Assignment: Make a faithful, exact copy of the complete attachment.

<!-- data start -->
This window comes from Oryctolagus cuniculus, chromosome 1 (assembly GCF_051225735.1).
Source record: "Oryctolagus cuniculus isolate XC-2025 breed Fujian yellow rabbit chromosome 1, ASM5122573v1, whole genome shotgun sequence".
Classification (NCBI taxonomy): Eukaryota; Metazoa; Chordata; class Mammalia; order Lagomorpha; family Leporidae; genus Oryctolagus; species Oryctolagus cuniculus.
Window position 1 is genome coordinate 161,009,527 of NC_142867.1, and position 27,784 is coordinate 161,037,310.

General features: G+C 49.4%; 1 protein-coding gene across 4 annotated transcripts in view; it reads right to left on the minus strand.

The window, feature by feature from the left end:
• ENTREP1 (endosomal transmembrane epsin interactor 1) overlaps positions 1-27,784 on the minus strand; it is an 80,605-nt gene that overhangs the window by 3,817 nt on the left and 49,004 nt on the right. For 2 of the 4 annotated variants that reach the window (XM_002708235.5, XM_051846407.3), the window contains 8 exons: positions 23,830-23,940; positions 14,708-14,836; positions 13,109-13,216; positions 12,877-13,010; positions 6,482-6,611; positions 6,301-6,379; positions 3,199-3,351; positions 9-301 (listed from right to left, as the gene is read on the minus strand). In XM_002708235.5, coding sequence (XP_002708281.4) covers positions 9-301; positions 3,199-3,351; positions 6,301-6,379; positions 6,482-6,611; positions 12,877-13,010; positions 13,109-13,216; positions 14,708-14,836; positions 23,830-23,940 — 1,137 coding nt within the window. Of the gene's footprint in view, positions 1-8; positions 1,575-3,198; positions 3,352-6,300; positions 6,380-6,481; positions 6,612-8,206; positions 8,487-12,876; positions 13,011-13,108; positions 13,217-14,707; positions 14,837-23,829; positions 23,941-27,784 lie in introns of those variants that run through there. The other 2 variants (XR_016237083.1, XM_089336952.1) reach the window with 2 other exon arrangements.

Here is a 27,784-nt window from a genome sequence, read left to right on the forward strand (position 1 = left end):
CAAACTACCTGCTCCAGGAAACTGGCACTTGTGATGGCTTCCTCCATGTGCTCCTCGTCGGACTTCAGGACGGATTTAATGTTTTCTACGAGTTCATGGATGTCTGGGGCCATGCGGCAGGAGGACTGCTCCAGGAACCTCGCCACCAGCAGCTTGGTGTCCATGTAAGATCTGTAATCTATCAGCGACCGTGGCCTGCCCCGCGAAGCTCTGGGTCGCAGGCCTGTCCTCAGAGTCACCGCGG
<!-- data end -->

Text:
This window comes from Oryctolagus cuniculus, chromosome 1 (assembly GCF_051225735.1).
Source record: "Oryctolagus cuniculus isolate XC-2025 breed Fujian yellow rabbit chromosome 1, ASM5122573v1, whole genome shotgun sequence".
Classification (NCBI taxonomy): Eukaryota; Metazoa; Chordata; class Mammalia; order Lagomorpha; family Leporidae; genus Oryctolagus; species Oryctolagus cuniculus.
Window position 1 is genome coordinate 161,009,527 of NC_142867.1, and position 27,784 is coordinate 161,037,310.

General features: G+C 49.4%; 1 protein-coding gene across 4 annotated transcripts in view; it reads right to left on the minus strand.

The window, feature by feature from the left end:
• ENTREP1 (endosomal transmembrane epsin interactor 1) overlaps positions 1-27,784 on the minus strand; it is an 80,605-nt gene that overhangs the window by 3,817 nt on the left and 49,004 nt on the right. For 2 of the 4 annotated variants that reach the window (XM_002708235.5, XM_051846407.3), the window contains 8 exons: positions 23,830-23,940; positions 14,708-14,836; positions 13,109-13,216; positions 12,877-13,010; positions 6,482-6,611; positions 6,301-6,379; positions 3,199-3,351; positions 9-301 (listed from right to left, as the gene is read on the minus strand). In XM_002708235.5, coding sequence (XP_002708281.4) covers positions 9-301; positions 3,199-3,351; positions 6,301-6,379; positions 6,482-6,611; positions 12,877-13,010; positions 13,109-13,216; positions 14,708-14,836; positions 23,830-23,940 — 1,137 coding nt within the window. Of the gene's footprint in view, positions 1-8; positions 1,575-3,198; positions 3,352-6,300; positions 6,380-6,481; positions 6,612-8,206; positions 8,487-12,876; positions 13,011-13,108; positions 13,217-14,707; positions 14,837-23,829; positions 23,941-27,784 lie in introns of those variants that run through there. The other 2 variants (XR_016237083.1, XM_089336952.1) reach the window with 2 other exon arrangements.

Here is a 27,784-nt window from a genome sequence, read left to right on the forward strand (position 1 = left end):
CAAACTACCTGCTCCAGGAAACTGGCACTTGTGATGGCTTCCTCCATGTGCTCCTCGTCGGACTTCAGGACGGATTTAATGTTTTCTACGAGTTCATGGATGTCTGGGGCCATGCGGCAGGAGGACTGCTCCAGGAACCTCGCCACCAGCAGCTTGGTGTCCATGTAAGATCTGTAATCTATCAGCGACCGTGGCCTGCCCCGCGAAGCTCTGGGTCGCAGGCCTGTCCTCAGAGTCACCGCGG